According to the American Academy of Family Physicians, infectious diseases account for one third of all deaths in people 65 years and older.
Early detection is more difficult in the elderly because the typical signs and symptoms, such as fever and leukocytosis (an increase in white blood cells), are sometimes absent. A change in mental status or decline in function may be the only presenting problem in an older person with an infection.
What are the most common infections affecting our elderly population today? Below are the big three that all seniors, and those caring for the elderly, need to be aware of.
Urinary tract infections, or UTIs, are the most common bacterial infection in older adults, reports the AAFP. The use of catheters or the presence of diabetes can increase the risk of UTIs in our elderly population. Sudden changes in behavior, such as confusion or worsening of dementia, or the onset of urinary incontinence, are common warning signs — pain or discomfort are not always common with UTIs in seniors. If you suspect a UTI, your physician can perform a urinalysis or other testing to confirm the diagnosis, and then prescribe antibiotics if needed. Caregivers should make sure their loved ones drink plenty of fluids, and help perform routine daily hygiene tasks to help prevent UTIs.
Changes to aging skin and its ability to heal and resist disease mean that skin infections get much more common as we get older. These include viral infections like shingles, pressure ulcers, bacterial or fungal foot infections — which are more common for those with diabetes — cellulitis and even drug-resistant infections like methicillin-resistant staphylococcus aureus (MRSA) — which is a particular problem in the elderly because they are exposed to infections at higher rates in hospital and institutional settings.
So stay alert to any unusual skin itching, lesions or pain, and seek treatment if your loved one is in discomfort. Most skin infections are treatable, and shingles is preventable with a simple vaccine. Stave off other skin infections by practicing good hygiene such as proper hand washing, particularly if your loved one lives in a senior care community.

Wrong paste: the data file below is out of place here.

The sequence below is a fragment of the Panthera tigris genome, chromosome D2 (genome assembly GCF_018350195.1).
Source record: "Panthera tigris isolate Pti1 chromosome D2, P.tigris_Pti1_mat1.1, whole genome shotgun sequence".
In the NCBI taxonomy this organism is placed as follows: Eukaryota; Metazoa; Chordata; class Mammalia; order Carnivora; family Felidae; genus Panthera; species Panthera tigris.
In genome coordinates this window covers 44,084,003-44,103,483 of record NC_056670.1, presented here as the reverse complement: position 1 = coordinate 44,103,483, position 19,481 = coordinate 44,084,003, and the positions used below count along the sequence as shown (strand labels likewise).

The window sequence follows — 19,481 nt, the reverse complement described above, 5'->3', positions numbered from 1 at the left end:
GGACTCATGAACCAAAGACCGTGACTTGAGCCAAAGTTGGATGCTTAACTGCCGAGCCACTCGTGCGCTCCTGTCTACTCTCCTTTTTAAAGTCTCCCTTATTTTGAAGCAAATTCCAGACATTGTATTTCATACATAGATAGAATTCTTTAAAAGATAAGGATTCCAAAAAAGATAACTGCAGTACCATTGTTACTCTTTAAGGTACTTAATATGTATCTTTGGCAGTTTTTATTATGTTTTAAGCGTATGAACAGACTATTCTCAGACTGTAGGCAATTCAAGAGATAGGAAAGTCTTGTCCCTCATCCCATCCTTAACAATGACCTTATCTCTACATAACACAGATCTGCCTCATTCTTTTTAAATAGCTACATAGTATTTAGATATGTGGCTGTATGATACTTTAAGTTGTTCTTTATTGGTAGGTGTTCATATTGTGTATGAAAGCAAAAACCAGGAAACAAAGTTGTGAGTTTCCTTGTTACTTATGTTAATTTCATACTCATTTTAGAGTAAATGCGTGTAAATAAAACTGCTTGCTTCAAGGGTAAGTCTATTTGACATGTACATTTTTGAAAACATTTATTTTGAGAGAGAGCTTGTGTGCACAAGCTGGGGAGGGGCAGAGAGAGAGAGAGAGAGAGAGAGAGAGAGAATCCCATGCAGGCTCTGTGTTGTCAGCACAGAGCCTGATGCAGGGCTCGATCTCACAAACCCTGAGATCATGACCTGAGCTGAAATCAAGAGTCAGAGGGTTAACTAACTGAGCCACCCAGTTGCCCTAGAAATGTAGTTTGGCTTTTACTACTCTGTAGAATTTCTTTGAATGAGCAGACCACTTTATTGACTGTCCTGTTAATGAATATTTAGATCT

More than 60 percent of seniors over 65 get admitted to hospitals due to pneumonia, according to AAFP. Seniors are at greater risk for pneumonia for a variety of reasons, including changes in lung capacity, increased exposure to disease in community settings, living a more sedentary lifestyle, and increased susceptibility due to other conditions like cardiopulmonary disease or diabetes.
Classic symptoms like fever, chills and cough may not be present in the elderly. Keep an eye out for non-respiratory symptoms like weakness, confusion or delirium. Doctors usually prescribe antibiotic treatment for bacterial pneumonia. Some types of pneumonia can be prevented through the pneumococcal vaccine; which is highly recommended for people living in long-term care communities.
A fourth issue, although not an infection, can also be a serious health concern. Dehydration in seniors is often due in-part to inadequate fluid intake, but can happen for many other reasons as well including diarrhea, excessive sweating, loss of blood, diseases such as diabetes, as well as side effects of prescribed medications like diuretics and medications for controlling blood pressure. Dehydration can also lead to an infection such as a UTI.
The ability to be aware of and respond to thirst weakens as we age. So drink up during these hot summer days and practice good hygiene to help keep infections at bay.
Stay infection-free my friends.
Contact him at 912-531-7867 or email him at: SeniorMomentsWithRich@gmail.com